By Dragos, Inc

The most dangerous threat to ICS has new targets in its sights. Dragos identified the XENOTIME activity group expanded its targeting beyond oil and gas to the electric utility sector. This expansion to a new vertical illustrates a trend that will likely continue for other ICS-targeting adversaries.

Industrial control system (ICS) cyber threats are proliferating. More capable adversaries are investing heavily in the ability to disrupt critical infrastructure like oil and gas, electric power, water, and more. Attacking any industrial sector requires significant resources, which increases as capabilities and targeting expand. The high resource requirement previously limited such attacks to a few potential adversaries, but as more players see value and interest in targeting critical infrastructure – and those already invested see dividends from their behaviors – the threat landscape grows.

To illustrate and highlight this major strategic risk to industrial environments worldwide and across every industry, Dragos is publishing new intelligence on XENOTIME. In anticipation of this release, Dragos worked with global electric utilities to increase their defense against this and the other threats to industrial control systems. Dragos Platform customers have detections for XENOTIME, as the product receives these and other threat behavior detection updates regularly.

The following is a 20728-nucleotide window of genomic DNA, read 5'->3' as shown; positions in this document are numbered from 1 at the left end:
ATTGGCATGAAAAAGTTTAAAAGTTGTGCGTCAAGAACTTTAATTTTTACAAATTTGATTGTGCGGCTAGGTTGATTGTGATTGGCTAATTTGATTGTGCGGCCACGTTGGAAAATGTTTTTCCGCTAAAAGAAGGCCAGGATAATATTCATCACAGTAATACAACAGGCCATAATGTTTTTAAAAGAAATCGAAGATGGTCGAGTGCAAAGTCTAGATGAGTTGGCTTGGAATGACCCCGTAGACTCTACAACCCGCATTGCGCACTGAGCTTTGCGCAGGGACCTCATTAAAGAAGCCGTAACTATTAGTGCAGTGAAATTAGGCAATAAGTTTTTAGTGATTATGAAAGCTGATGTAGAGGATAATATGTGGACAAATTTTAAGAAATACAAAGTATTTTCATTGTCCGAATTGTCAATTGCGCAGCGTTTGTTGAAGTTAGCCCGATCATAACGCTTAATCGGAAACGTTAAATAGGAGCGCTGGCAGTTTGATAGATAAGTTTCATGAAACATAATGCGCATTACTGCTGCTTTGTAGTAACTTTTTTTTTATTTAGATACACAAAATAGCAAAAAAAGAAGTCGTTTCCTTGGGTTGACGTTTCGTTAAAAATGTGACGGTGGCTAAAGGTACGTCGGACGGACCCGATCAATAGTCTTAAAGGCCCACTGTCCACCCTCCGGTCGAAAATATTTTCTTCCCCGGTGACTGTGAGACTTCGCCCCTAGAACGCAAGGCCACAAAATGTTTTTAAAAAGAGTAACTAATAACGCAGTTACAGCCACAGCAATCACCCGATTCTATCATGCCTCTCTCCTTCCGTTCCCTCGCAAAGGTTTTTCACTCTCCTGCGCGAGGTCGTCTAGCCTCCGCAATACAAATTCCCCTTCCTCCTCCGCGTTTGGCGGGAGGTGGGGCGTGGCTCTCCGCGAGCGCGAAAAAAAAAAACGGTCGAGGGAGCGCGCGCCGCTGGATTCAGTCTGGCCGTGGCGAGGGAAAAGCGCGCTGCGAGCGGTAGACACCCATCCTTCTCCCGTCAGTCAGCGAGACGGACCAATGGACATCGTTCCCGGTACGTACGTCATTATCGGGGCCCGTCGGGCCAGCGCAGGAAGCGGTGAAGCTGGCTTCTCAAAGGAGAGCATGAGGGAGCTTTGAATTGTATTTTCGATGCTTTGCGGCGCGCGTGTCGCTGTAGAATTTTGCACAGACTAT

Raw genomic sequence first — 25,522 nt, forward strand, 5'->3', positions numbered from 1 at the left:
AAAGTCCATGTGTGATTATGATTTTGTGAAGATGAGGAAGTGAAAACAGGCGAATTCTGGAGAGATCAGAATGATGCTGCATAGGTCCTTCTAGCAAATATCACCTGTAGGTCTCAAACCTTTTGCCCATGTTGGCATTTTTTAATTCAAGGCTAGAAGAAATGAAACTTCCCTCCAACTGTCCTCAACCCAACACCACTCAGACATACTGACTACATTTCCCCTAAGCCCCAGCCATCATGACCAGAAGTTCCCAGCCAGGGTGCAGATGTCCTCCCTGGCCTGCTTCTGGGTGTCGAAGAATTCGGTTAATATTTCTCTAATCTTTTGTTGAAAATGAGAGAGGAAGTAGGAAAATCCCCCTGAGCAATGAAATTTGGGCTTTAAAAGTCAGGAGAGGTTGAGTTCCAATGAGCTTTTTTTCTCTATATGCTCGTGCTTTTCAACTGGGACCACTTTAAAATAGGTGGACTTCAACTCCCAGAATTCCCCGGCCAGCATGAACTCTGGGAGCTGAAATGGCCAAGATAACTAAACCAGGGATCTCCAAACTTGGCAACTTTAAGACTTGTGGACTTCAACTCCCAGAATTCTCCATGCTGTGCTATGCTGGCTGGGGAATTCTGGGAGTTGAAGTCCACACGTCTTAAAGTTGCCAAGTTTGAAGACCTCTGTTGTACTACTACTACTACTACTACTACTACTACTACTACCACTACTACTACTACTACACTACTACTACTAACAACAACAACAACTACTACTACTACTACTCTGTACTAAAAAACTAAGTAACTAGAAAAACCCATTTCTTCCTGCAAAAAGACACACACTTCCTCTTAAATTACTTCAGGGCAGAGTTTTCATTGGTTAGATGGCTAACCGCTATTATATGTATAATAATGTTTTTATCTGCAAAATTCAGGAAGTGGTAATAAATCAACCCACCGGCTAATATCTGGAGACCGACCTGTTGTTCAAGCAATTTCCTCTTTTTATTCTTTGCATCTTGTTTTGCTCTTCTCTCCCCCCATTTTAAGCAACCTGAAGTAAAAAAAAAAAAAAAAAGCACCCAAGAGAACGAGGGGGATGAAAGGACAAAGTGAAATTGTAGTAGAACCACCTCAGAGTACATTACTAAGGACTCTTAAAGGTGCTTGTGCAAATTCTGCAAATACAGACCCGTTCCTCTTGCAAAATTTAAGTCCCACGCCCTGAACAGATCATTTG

XENOTIME Proliferation: A Shift in the ICS Threat Landscape

XENOTIME, the group behind the TRISIS event, previously focused on oil and gas related targeting. In February 2019, Dragos identified a change in XENOTIME behavior: starting in late 2018, XENOTIME began probing the networks of electric utility organizations in the US and elsewhere using similar tactics to the group’s operations against oil and gas companies.

Multiple ICS sectors now face the XENOTIME threat; this means individual verticals – such as oil and gas, manufacturing, or electric – cannot ignore threats to other ICS entities because they are not specifically targeted. As such, a key element in defense against sophisticated, expanding threats is understanding threat behaviors and methodologies, beyond simply indicators of compromise.